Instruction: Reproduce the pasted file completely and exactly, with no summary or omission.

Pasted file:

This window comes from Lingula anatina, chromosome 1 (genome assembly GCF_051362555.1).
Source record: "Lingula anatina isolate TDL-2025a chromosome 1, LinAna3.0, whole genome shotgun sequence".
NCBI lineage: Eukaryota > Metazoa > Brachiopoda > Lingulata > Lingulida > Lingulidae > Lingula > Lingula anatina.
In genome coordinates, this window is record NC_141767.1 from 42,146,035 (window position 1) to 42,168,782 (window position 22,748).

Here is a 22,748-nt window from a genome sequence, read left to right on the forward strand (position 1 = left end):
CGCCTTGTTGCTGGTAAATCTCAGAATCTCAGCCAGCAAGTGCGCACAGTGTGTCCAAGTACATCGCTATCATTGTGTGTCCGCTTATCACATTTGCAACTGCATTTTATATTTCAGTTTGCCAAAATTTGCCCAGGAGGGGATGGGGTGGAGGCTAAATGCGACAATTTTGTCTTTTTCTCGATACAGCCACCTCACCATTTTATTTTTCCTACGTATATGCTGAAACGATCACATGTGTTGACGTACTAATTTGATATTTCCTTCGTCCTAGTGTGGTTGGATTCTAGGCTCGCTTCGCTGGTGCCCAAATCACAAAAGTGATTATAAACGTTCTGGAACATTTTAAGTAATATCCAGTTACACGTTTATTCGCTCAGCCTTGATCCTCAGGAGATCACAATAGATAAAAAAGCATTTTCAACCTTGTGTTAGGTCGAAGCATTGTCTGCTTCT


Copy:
This window comes from Lingula anatina, chromosome 1 (genome assembly GCF_051362555.1).
Source record: "Lingula anatina isolate TDL-2025a chromosome 1, LinAna3.0, whole genome shotgun sequence".
NCBI lineage: Eukaryota > Metazoa > Brachiopoda > Lingulata > Lingulida > Lingulidae > Lingula > Lingula anatina.
In genome coordinates, this window is record NC_141767.1 from 42,146,035 (window position 1) to 42,168,782 (window position 22,748).

Here is a 22,748-nt window from a genome sequence, read left to right on the forward strand (position 1 = left end):
CGCCTTGTTGCTGGTAAATCTCAGAATCTCAGCCAGCAAGTGCGCACAGTGTGTCCAAGTACATCGCTATCATTGTGTGTCCGCTTATCACATTTGCAACTGCATTTTATATTTCAGTTTGCCAAAATTTGCCCAGGAGGGGATGGGGTGGAGGCTAAATGCGACAATTTTGTCTTTTTCTCGATACAGCCACCTCACCATTTTATTTTTCCTACGTATATGCTGAAACGATCACATGTGTTGACGTACTAATTTGATATTTCCTTCGTCCTAGTGTGGTTGGATTCTAGGCTCGCTTCGCTGGTGCCCAAATCACAAAAGTGATTATAAACGTTCTGGAACATTTTAAGTAATATCCAGTTACACGTTTATTCGCTCAGCCTTGATCCTCAGGAGATCACAATAGATAAAAAAGCATTTTCAACCTTGTGTTAGGTCGAAGCATTGTCTGCTTCT